How developing a model has wider implications – practice, training and leadership.
It is no longer a question of whether a therapeutic residential child trauma provision has a model, but rather what is the model and how does it permeate through the organisation to maximise its potential for children, the staff and the whole.
A model can say a lot more about its organisation than its ‘practice and ethos’. In my experience it provides data on the organisation’s aspirations and vision; and commitment to the longevity and depth of the trauma work. How well the model is delivered provides data about the organisation’s determination and ability to train and support their staff accordingly. Perhaps as importantly, the chosen model and its level of successful integration and delivery can provide some insight into the style of leadership and the culture being developed.
Every Organisation will have a Primary Task whether this is known to the organisation or unconscious. This primary task should influence all inputs and preoccupation. The model chosen therefore to achieve the primary task needs to be congruent and effective i.e. fit for purpose.
If an organisation’s primary task is to help children heal from trauma, the model delivered needs to be underpinned by that research and theory which is considered most helpful. An organisation’s aspiration and vision can be thought about in the context of the model. The work needed to heal complex trauma is often time consuming, intensive and underpinned by academic and practical rigour and research. An organisation may well wish for (wouldn’t we all?) a quick and easy model, to heal the injuries inflicted upon children through complex trauma, but what might an organisation be communicating about their ability to contain and stay with the work if they act this out by choosing such a model?
Whilst it is still difficult to absolutely ‘prove’ what heals people, we do know that whatever the approach the relationship is still deemed pivotal. It makes sense then that a model or system’s effectiveness is determined by the capacity and ability, willingness and commitment of the staff to engage at a meaningful and emotional level with the children they form relationships with. I am suggesting therefore that the training and other ‘enriching and supportive’ practices for staff need to be as rigorous, effective and congruent as the model. Does the training mirror the model in its content, aspirations and vision?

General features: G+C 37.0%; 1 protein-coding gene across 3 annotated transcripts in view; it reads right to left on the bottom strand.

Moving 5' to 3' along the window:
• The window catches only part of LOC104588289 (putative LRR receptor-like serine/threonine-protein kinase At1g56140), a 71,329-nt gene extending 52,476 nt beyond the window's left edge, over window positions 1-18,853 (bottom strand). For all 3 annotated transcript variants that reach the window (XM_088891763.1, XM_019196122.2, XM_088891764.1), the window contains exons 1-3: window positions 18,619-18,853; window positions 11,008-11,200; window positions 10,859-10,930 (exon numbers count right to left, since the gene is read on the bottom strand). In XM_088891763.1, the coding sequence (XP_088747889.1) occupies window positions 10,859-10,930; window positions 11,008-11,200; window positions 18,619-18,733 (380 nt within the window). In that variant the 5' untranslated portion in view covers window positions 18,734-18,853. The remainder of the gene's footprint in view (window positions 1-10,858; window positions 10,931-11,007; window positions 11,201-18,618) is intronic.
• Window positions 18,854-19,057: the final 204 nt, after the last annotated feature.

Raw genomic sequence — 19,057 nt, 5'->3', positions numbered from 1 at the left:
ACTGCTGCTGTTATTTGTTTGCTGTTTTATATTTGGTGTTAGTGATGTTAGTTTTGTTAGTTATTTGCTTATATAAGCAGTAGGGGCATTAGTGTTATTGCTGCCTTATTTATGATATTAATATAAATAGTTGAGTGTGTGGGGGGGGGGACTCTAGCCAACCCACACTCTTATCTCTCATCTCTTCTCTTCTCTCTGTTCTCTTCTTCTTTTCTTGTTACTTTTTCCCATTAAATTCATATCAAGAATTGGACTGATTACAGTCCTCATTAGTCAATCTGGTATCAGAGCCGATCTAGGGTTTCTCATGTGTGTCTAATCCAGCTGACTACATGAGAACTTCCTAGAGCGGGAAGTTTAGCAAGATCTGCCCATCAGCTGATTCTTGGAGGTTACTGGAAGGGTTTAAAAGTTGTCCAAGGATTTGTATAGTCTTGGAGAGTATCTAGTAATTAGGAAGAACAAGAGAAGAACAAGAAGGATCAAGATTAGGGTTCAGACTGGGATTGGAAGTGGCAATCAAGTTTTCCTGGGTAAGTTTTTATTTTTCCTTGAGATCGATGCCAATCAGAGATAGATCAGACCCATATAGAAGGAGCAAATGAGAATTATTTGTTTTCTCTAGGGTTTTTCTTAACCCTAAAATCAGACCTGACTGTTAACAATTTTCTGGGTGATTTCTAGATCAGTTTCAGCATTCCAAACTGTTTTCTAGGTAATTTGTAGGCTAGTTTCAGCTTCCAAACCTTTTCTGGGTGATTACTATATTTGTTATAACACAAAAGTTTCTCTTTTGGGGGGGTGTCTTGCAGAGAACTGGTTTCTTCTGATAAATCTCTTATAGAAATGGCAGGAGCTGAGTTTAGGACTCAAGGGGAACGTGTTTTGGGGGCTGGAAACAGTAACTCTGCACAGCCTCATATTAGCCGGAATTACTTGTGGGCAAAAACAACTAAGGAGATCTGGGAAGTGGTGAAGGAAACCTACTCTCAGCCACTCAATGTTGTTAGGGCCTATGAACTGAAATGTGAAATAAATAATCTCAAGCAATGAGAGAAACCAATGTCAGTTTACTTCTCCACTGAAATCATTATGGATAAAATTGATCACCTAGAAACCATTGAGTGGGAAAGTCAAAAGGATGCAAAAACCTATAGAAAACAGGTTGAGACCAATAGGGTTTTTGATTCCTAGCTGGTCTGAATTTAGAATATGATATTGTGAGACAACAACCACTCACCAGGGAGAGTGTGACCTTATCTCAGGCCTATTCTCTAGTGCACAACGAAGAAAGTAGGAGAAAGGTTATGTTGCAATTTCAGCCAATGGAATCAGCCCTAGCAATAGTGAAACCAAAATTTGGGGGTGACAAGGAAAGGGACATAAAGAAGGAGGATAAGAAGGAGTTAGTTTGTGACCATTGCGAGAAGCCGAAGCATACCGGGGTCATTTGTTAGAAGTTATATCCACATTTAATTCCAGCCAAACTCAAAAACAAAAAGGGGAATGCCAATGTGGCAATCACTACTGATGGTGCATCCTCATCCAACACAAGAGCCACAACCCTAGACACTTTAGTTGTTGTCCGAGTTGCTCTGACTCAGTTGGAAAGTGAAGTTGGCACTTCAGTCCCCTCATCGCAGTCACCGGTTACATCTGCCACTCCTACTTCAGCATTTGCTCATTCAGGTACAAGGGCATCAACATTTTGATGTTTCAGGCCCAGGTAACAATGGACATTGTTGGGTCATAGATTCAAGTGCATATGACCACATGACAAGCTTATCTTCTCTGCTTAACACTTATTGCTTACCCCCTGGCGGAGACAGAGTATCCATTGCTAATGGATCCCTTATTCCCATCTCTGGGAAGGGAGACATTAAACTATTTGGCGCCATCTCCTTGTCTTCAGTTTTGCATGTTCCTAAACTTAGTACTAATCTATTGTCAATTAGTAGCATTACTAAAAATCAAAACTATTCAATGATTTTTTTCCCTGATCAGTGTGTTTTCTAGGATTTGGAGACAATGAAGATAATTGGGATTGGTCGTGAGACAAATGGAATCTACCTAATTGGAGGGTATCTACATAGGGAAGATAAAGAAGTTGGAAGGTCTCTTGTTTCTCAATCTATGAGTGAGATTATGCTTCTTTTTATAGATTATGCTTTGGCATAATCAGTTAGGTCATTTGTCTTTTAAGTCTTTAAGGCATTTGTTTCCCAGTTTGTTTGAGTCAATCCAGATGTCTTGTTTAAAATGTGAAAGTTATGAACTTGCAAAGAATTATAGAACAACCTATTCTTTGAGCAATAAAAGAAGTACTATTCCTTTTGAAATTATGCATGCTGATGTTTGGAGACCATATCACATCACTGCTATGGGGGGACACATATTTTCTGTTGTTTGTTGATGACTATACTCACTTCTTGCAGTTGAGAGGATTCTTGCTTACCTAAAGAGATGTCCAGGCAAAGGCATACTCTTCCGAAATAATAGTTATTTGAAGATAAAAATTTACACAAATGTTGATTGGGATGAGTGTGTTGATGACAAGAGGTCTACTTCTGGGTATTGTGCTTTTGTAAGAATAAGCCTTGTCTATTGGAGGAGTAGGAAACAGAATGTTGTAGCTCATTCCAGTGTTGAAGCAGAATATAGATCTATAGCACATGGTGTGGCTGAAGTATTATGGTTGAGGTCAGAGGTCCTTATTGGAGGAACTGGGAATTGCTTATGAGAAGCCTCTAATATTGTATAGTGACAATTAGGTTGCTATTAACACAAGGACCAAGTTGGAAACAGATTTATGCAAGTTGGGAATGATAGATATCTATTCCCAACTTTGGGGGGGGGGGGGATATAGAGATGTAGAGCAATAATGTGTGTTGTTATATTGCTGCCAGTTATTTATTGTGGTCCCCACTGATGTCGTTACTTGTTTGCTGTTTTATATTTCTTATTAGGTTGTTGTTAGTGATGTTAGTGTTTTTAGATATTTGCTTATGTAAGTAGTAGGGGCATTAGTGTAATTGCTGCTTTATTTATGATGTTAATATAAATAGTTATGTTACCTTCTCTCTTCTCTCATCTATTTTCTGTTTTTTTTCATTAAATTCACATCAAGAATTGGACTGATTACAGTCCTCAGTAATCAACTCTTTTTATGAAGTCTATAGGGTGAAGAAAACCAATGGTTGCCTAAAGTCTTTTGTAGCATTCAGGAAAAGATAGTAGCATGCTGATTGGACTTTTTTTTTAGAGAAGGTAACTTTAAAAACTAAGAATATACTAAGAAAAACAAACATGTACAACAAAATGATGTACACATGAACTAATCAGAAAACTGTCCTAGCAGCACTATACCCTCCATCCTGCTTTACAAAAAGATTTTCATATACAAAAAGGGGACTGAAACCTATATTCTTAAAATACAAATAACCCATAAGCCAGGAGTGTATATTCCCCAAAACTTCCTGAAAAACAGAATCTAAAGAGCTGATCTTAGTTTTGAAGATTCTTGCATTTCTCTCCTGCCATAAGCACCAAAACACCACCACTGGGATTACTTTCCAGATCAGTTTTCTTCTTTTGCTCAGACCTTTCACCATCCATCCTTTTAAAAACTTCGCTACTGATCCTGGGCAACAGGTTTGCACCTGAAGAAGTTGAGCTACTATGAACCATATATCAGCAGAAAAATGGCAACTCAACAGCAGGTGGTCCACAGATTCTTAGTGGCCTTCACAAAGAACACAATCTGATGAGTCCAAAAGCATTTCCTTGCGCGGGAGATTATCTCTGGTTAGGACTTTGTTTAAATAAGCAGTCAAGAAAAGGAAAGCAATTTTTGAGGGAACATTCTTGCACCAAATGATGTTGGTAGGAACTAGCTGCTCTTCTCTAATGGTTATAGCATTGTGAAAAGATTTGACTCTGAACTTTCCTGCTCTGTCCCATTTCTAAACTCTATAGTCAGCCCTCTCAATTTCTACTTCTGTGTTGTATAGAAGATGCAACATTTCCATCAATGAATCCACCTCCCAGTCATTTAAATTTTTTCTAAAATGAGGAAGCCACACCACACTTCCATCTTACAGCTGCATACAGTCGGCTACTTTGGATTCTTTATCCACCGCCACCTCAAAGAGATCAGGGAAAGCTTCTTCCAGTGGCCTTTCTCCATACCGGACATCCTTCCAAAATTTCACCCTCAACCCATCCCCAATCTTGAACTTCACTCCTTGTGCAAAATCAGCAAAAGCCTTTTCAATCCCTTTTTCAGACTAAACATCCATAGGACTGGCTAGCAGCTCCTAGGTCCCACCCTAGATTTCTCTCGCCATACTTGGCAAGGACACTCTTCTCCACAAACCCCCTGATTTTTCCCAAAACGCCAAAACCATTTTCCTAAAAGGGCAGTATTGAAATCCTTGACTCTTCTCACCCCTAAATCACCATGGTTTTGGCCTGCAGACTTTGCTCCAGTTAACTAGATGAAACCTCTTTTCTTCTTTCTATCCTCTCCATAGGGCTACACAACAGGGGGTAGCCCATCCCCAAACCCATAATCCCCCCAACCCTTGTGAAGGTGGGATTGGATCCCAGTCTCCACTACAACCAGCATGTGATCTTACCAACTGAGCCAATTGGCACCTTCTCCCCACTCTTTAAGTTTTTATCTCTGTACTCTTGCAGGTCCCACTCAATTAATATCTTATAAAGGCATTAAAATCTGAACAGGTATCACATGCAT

Whilst some organisations will have somebody who has the knowledge and skill set to devise a model appropriate for their children and a matching training programme for their staff, it may well be futile if the leadership, the people holding the organisation at the top, are not congruent with what is developed. By this I refer to style of leadership and therapeutic management. As with therapeutic child care’ the phrase therapeutic management can be used extremely casually with broad and general meaning.
If a model claims to be humanistic, behaviourist, psychodynamic or analytic how does the leadership model embody this, and do they need to? Over the years of grappling with the concept of leadership within the context of psychodynamic practice, it would seem to me that to have the very theory that underpins the model and expectations of a staff team staff not embodied throughout the whole organisation, results in a fragmented organisation where relationships, activities and achievements do not compute, flow or basically help the primary task.
In my experience practice and business as in systems and dynamics, need to be in relationship. A relationship where there is appropriate tension and clear differentiation between the expectations of professional adults and traumatised children, but a relationship where the concept and practice of reflexivity, self -awareness, the ability to pause, empathy, congruence and unconditional positive regard are evident in the board room as well as the therapy room, school or home.
I wonder about the impact on the fragmented or disintegrated child in both an organisation where one feels everything is in tune and congruent and one where the leadership and management contrasts with the model. Can there be a complimentary contrast or can the only outcome be splitting, scapegoating and disassociation?
Next time we enter a ‘therapeutic child care’ organisation perhaps it would be worth exploring the above as a means of gauging the potential growth and development outcomes for children, staff and the organisation as a whole…
Author: Debbie Rowlands, Practice Director, Timeout Children’s Homes Ltd